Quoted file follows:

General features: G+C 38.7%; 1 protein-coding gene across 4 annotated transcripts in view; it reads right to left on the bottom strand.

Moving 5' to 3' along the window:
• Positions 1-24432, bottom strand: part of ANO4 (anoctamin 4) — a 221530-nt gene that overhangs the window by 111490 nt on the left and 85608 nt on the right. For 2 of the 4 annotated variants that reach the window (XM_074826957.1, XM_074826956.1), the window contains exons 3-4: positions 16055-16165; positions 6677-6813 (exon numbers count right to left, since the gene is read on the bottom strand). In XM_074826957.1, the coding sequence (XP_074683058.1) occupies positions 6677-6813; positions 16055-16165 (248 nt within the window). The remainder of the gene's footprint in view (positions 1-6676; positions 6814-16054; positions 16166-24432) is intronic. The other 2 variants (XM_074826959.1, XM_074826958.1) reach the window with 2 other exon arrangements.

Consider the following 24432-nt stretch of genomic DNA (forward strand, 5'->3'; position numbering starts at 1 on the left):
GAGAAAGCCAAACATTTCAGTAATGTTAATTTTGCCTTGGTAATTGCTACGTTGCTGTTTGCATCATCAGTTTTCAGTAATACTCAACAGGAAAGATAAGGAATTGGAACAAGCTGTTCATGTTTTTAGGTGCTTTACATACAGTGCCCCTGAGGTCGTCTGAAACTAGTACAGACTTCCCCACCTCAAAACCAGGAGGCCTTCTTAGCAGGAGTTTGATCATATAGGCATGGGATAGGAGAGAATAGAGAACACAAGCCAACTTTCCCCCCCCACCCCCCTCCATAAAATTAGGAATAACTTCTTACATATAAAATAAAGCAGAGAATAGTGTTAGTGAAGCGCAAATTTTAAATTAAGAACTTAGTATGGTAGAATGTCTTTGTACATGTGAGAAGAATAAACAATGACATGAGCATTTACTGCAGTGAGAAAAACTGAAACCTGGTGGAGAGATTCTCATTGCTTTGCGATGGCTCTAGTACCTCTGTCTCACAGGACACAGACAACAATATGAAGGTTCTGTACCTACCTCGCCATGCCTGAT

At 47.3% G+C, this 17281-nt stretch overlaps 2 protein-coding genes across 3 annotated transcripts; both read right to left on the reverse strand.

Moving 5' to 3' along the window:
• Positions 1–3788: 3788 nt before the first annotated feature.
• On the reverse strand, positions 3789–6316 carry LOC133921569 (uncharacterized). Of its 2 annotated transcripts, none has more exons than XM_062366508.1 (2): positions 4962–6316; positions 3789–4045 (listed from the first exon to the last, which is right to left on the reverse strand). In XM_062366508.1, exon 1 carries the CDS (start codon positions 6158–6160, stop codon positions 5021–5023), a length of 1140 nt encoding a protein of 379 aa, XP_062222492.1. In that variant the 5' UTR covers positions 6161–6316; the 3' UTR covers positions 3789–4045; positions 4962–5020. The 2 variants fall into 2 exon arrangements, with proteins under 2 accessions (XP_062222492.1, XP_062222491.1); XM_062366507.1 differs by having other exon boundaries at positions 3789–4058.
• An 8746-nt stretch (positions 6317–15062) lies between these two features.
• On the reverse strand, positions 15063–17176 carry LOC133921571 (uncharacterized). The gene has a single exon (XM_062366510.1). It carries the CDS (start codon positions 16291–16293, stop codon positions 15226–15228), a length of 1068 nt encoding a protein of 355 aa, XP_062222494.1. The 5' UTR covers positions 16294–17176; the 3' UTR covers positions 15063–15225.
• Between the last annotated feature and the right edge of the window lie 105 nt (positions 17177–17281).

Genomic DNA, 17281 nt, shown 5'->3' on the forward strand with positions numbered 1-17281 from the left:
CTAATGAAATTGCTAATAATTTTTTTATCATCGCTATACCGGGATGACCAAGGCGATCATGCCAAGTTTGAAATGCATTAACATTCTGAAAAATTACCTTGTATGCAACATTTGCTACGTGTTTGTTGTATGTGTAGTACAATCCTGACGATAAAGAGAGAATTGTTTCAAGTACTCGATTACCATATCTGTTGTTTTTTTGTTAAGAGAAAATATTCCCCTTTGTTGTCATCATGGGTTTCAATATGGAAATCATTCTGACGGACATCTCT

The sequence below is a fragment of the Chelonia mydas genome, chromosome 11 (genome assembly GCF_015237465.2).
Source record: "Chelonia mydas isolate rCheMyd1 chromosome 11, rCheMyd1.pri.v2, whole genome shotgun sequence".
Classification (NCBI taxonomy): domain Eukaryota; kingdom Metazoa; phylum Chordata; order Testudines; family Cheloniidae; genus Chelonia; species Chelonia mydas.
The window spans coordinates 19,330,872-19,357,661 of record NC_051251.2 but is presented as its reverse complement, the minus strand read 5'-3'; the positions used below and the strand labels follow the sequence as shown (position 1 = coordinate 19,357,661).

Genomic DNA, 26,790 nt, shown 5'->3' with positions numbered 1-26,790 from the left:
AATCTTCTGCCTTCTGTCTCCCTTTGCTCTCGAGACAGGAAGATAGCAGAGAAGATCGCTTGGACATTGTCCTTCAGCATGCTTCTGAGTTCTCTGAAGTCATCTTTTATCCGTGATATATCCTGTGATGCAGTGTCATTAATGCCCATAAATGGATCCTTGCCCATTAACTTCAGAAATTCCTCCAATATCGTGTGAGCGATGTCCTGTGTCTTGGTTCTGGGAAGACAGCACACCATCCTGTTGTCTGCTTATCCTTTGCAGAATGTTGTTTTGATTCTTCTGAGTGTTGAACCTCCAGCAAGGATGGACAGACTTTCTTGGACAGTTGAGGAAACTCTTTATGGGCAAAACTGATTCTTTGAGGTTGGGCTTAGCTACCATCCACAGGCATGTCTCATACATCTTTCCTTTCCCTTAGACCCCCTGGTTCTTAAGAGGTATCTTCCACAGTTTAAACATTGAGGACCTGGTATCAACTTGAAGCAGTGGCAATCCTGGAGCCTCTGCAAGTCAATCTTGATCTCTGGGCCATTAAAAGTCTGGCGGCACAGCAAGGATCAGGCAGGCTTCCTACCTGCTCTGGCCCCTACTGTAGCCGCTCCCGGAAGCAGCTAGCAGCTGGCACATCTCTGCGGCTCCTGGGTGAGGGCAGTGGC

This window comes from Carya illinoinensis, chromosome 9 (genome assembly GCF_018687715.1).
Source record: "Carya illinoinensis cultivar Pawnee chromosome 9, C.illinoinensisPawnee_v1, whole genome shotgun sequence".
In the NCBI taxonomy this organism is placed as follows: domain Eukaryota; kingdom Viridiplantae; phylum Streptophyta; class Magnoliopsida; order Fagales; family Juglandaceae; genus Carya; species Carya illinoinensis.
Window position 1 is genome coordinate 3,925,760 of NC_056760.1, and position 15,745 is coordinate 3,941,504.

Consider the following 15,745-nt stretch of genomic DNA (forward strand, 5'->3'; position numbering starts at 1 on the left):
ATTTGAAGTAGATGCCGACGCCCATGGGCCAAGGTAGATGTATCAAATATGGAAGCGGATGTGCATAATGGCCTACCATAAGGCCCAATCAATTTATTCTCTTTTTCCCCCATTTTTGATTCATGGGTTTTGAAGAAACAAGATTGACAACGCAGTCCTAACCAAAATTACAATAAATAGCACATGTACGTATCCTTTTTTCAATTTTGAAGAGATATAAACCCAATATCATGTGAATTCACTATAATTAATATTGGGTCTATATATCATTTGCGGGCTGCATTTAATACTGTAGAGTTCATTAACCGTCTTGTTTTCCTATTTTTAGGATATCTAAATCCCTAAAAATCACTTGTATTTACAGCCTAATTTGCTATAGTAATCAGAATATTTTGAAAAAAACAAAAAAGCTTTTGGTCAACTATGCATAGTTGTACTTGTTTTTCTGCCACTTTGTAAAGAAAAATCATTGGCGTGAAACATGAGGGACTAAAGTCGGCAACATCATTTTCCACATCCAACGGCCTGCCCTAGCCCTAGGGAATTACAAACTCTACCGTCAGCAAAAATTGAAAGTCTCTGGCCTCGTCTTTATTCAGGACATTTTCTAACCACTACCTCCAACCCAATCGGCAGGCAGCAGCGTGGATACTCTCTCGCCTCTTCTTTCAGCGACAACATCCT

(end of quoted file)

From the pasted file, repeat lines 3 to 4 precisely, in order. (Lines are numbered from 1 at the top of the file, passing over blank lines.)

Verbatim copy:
• Positions 1-24432, bottom strand: part of ANO4 (anoctamin 4) — a 221530-nt gene that overhangs the window by 111490 nt on the left and 85608 nt on the right. For 2 of the 4 annotated variants that reach the window (XM_074826957.1, XM_074826956.1), the window contains exons 3-4: positions 16055-16165; positions 6677-6813 (exon numbers count right to left, since the gene is read on the bottom strand). In XM_074826957.1, the coding sequence (XP_074683058.1) occupies positions 6677-6813; positions 16055-16165 (248 nt within the window). The remainder of the gene's footprint in view (positions 1-6676; positions 6814-16054; positions 16166-24432) is intronic. The other 2 variants (XM_074826959.1, XM_074826958.1) reach the window with 2 other exon arrangements.

Consider the following 24432-nt stretch of genomic DNA (forward strand, 5'->3'; position numbering starts at 1 on the left):